Bong Joon Ho provides an ambitious, eclectic piece in Okja – a sweet-natured comic-drama that examines humanity’s relationship with animals. Tapping into a vast array of emotions, Okja is a tonally varied watch that touches and amuses simultaneously.
In the mountains of South Korea, Mija (An Seo Hyun) has been tasked with raising superpig Okja for ten years, completing the task in idyllic peace. However, this is shattered when Okja is taken by global conglomerate, the Mirando Corporation (headed by Tilda Swinton’s Lucy Mirando), who tangle up the animal in a marketing ploy – whilst hoping to produce a number of processed snacks from the creature.
Bong Joon Ho and Jon Ronson’s narrative manages to make a profound statement on animal rights and commercialism, whilst amusing and entertaining. Okja’s narrative takes time to build-up Mija’s relationship with her affectionate superpig in a number of touching scenes in rural Korea – ensuring that we are drawn into this touching dynamic. We’re subsequently invested in the undeniably cute Okja and his sweet relationship with his charming owner, ensuring we are touched by the coming separation of the two best friends.
What follows is a nostalgic globe-trotting adventure caper narrative as Mija hunts to rescue Okja through South Korea and the USA with the help of animal rights activists lead by Paul Dano’s Jay. Here elements grow fantastical as a ten year old is pitted against a shady global corporation headed by the unnaturally saccharine sweet Lucy Mirando and the face of her company Jake Gyllenhaal’s Dr. Johnny. This dynamic allows Bong Joon Ho to present multinational corporations with a sharp cynicism – especially those, like Mirando Corp., that deliver a facade through an ethical, friendly public face via persuasive marketing. Whilst Okja is a highly satirical and fantastical piece, there is without doubt an eerie degree of subversive authenticity in this tale.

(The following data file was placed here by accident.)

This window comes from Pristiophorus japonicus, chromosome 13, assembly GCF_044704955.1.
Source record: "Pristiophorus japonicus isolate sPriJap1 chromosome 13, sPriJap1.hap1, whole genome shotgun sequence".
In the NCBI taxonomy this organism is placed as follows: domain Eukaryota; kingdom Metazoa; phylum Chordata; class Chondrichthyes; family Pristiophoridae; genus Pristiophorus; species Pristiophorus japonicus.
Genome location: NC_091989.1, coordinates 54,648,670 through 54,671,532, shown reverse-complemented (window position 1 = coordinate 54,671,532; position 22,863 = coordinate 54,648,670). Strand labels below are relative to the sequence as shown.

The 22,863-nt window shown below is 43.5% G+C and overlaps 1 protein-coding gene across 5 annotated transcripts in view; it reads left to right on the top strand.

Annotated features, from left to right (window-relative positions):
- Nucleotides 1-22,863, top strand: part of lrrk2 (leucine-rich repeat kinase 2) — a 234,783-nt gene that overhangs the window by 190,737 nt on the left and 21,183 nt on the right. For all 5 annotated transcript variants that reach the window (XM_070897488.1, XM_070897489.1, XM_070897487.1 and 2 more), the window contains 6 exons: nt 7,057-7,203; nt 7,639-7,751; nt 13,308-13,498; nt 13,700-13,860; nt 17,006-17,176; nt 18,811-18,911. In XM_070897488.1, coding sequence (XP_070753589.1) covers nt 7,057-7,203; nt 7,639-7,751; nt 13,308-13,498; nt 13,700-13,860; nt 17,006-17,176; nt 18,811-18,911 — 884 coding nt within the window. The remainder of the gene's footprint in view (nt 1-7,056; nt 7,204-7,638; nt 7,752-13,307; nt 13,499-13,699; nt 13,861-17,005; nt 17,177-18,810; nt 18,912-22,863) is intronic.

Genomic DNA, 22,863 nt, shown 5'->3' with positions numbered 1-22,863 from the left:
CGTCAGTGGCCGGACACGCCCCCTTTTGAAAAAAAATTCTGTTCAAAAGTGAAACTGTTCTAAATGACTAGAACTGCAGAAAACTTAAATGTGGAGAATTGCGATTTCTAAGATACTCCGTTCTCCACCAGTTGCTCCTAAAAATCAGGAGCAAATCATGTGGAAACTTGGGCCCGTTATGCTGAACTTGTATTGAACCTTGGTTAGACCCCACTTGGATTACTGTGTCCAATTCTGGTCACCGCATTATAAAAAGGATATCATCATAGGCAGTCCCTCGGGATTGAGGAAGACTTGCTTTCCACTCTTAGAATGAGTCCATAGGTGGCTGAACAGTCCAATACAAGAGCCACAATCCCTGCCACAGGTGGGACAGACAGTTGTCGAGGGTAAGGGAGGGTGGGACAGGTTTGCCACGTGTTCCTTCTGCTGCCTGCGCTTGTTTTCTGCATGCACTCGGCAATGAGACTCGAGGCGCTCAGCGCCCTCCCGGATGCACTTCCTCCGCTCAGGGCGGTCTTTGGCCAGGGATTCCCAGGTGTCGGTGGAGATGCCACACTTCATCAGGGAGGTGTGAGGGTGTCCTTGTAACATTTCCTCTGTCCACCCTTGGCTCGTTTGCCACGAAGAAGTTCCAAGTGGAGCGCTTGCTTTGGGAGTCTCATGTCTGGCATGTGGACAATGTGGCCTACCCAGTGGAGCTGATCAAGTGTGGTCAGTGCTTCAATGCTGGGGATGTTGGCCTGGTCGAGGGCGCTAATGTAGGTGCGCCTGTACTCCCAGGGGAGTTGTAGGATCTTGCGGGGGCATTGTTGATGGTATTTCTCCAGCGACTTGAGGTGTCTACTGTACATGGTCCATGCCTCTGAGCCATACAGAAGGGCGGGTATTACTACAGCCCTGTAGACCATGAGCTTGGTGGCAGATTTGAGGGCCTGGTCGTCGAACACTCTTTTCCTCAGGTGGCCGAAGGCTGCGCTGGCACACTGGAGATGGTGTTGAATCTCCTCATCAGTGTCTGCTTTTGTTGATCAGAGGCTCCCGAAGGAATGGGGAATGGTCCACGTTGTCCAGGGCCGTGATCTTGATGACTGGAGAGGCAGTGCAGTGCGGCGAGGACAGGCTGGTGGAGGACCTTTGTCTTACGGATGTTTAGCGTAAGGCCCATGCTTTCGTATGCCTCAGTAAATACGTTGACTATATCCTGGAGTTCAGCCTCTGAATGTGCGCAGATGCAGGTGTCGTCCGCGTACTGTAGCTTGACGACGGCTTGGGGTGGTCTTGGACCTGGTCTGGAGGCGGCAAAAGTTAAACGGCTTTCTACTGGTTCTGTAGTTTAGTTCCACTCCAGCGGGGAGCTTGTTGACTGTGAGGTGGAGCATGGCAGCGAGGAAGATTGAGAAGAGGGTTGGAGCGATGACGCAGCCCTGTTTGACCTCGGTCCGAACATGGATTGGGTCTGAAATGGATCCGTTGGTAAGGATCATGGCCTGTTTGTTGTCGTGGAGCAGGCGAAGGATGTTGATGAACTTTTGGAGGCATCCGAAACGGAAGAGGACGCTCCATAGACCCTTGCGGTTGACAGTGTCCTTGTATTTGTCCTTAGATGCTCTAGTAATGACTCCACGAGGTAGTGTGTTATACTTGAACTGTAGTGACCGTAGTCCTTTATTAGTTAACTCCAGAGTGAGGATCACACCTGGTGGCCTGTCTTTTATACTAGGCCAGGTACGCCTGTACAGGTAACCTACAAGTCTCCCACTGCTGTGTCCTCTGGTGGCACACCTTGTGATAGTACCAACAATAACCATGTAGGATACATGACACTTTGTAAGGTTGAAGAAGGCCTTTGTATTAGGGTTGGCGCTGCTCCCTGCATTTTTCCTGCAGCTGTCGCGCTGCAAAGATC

There is a real darkness lurking in Okja’s final act which examines man’s relationship with animal and the commercialised brutality of the food chain. There is a deep undercurrent of sadness when we explore the full extent of Mirando’s superpig competition with these scenes echoing the chilling scenes of non-narrative documentary Baraka. Whilst Okja has elements of light-hearted caper, there is a deeper narrative theme play here.
An Seo Hyun leads Okja with a skill and authenticity that would imply decades within the film business – hugely impressive for a young performer. Tilda Swinton echoes her performance in Snowpiercer as the Mirando siblings – Lucy in particular, a CEO desperate to succeed and be loved simultaneously. Jake Gyllenhaal’s performance proves too much – almost juvenile in its over-the-top style, hampering the previously skilfully crafted comic tone of Okja. Support from Shirley Henderson restores some of this fine comic balance.